A Course in Miracles: What is Salvation?

Salvation is awakening from the dream of separation, under the guidance of the Holy Spirit. It is the recognition that we share an interest in peace and happiness with all our brothers and sisters, and that this shared interest reflects the truth that there is only one will in Creation.

Thus, salvation is the process by which our seemingly separate will is brought into alignment with God’s Will. Salvation is natural and easy – there is literally nothing to do.

Salvation, as we understand and practice it as students of A Course in Miracles, does deviate from more traditional Christian theology and application. In ACIM, salvation is the process of undoing our shared belief in separation, and all the attendant guilt and fear which are separation’s effects. This ultimately allows us to remember our inherent Oneness with God and all Creation.

The focus is on our personal responsibility for transformation – this means that we are responsible for not projecting, for practicing forgiveness – which is right-inded seeing, and for listening to the Holy Spirit as we correct our confused and mistaken beliefs about self, other and, especially, God.

Traditional Christianity (broadly defined) emphasizes faith in Jesus Christ as the primary means of attaining salvation and redemption from sin. A Course in Miracles teaches that salvation is not conditional but is accessible and inevitable because of what we are in truth. There is no sin – there is only error, which can always be corrected.

Atonement – which is closely related to salvation – is about correcting errors at the level of mind, not enacting a rigorous penance for sins committed by bodies in the world.

Our resistance and opposition to this understanding and practice of atonement can be intense, and the apparent blocks created by our opposition can seem imposing indeed. Therefore, salvation is learned in time – it is perceived first as an experience of liberation from the body in a world and then as a mind that opens to accept its fullness as an extension of God in Creation.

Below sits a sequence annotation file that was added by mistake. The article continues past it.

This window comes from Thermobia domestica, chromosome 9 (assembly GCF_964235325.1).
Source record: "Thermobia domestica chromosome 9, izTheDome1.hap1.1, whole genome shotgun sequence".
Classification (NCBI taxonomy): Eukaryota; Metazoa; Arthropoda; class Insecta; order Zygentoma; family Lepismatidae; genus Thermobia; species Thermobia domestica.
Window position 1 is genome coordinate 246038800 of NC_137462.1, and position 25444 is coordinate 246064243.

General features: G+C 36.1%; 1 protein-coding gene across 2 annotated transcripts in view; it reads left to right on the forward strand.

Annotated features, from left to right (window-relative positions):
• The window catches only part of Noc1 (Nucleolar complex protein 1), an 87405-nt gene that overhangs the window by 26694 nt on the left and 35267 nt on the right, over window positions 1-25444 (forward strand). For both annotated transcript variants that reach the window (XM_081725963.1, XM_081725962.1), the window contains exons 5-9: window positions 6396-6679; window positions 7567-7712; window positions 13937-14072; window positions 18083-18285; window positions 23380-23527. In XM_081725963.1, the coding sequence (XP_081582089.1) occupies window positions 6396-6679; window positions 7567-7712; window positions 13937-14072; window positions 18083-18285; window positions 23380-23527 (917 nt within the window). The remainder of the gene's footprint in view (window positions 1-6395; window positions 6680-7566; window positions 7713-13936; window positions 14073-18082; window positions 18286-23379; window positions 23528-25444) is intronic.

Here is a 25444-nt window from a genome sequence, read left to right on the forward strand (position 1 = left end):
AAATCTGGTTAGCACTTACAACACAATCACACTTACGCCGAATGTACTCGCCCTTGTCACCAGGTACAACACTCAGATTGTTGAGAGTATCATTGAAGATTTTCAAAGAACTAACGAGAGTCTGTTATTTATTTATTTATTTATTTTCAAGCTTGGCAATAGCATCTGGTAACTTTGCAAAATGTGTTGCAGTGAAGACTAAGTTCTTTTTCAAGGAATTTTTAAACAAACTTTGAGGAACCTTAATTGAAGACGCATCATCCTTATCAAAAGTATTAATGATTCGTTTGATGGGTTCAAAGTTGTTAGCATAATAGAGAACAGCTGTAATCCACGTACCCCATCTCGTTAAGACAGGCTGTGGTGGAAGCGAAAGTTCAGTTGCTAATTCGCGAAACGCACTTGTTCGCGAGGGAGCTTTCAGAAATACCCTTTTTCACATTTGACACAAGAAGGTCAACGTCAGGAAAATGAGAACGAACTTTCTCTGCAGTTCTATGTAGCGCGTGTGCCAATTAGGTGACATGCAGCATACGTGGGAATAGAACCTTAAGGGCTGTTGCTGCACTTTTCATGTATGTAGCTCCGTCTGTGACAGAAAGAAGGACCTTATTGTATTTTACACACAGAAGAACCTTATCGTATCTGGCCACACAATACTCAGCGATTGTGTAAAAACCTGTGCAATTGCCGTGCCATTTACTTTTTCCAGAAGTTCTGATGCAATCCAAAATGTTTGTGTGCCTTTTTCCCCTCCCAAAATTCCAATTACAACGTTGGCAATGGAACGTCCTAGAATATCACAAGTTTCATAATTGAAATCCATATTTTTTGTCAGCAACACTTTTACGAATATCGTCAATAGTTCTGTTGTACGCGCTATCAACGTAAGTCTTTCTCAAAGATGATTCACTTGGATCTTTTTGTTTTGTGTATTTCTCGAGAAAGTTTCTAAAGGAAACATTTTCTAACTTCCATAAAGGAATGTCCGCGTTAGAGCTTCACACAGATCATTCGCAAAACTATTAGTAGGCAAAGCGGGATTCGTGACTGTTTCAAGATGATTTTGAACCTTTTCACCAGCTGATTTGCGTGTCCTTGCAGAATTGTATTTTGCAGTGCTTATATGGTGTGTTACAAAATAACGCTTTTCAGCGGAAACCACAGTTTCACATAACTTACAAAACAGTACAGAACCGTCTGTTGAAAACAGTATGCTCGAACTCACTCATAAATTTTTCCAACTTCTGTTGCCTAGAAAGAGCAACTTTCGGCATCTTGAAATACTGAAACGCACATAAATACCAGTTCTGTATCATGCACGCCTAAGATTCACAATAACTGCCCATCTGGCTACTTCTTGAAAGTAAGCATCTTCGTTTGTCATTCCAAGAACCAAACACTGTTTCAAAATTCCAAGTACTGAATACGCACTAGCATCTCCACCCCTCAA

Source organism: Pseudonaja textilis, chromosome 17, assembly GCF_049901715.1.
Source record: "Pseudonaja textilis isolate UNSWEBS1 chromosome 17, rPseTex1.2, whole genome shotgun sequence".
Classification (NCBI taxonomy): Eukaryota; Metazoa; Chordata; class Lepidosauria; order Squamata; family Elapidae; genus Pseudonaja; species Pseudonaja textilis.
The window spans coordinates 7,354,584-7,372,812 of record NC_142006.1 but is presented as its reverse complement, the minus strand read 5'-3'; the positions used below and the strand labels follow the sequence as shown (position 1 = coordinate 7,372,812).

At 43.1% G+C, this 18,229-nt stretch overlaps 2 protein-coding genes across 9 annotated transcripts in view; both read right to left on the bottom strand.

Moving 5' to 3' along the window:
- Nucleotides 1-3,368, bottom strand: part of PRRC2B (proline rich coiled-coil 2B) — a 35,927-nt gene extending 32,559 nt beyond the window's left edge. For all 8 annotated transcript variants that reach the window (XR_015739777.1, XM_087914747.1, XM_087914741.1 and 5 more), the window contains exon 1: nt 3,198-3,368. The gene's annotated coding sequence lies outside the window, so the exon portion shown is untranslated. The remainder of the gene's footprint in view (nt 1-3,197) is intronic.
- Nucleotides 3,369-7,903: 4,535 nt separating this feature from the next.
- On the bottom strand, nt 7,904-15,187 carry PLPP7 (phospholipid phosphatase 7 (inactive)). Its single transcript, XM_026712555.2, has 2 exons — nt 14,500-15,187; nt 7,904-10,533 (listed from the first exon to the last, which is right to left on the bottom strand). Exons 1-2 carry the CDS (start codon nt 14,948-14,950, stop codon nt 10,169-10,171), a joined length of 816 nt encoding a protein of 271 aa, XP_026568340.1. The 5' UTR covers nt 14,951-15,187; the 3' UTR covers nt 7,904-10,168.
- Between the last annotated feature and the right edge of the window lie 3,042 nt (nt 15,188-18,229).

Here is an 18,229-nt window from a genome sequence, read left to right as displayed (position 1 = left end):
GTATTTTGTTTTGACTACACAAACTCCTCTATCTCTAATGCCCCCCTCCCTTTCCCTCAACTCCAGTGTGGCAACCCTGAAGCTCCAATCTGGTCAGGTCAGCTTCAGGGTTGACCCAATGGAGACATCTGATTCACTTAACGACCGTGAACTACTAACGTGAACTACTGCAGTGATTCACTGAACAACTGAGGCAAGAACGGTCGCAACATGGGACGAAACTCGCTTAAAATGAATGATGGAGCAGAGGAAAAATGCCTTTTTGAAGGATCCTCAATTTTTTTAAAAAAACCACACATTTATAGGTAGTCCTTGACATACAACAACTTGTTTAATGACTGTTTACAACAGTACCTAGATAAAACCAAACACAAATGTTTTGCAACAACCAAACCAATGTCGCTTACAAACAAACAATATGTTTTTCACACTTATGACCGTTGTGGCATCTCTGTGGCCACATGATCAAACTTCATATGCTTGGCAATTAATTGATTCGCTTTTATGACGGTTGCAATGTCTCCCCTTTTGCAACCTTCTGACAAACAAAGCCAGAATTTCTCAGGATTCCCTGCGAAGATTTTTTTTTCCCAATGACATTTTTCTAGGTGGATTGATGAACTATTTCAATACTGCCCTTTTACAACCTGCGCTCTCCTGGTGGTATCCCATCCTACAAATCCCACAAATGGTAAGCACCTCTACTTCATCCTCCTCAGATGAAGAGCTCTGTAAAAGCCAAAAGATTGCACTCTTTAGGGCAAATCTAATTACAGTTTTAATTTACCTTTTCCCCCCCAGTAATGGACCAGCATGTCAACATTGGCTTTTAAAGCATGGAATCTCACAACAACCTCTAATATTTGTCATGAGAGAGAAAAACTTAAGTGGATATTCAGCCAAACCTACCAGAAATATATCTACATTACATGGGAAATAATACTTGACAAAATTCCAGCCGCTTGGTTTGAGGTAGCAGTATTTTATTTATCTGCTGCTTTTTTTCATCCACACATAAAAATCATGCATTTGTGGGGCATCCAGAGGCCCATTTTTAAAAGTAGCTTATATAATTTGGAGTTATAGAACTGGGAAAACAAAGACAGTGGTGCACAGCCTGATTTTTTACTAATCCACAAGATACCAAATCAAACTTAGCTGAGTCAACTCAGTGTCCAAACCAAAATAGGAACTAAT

This shift in perception, also known as a miracle, helps us to see the world and ourselves through the eyes of Love and forgiveness – in other words, we see right-mindedly.

This takes both understanding and application. We learn that we are separate and that there is another way. Then we learn that by serving our brothers and sisters, we bring that way forth for all life. And finally, we rest in the quiet joy and peace of knowing that we need to do nothing other than accept God’s Will, which is our will, and from which we cannot be separate in any way.

Therefore, in A Course in Miracles, salvation is joyful and the path towards it a happy one. It is the recognition of our nature as an extension of God and Love. Salvation is the process by which we awaken to this truth, releasing forever ego-based illusions of separation and fear.

Because salvation is fundamentally relational – we need one another in non-trivial ways – it offers an alternative understanding of Christian practice. The Course, because it emphasizes personal responsibility, radical forgiveness, and willingness to remember our oneness with God, naturally inspires an inclusive and compassionate spiritual practice.

It is a practical alternative to more dogmatic and ritual-based practices of Christianity. No suggestion is made that it is superior! It may simply be more helpful for folks, depending on their perception of their needs. Salvation is, in the end, a deeply personal process.

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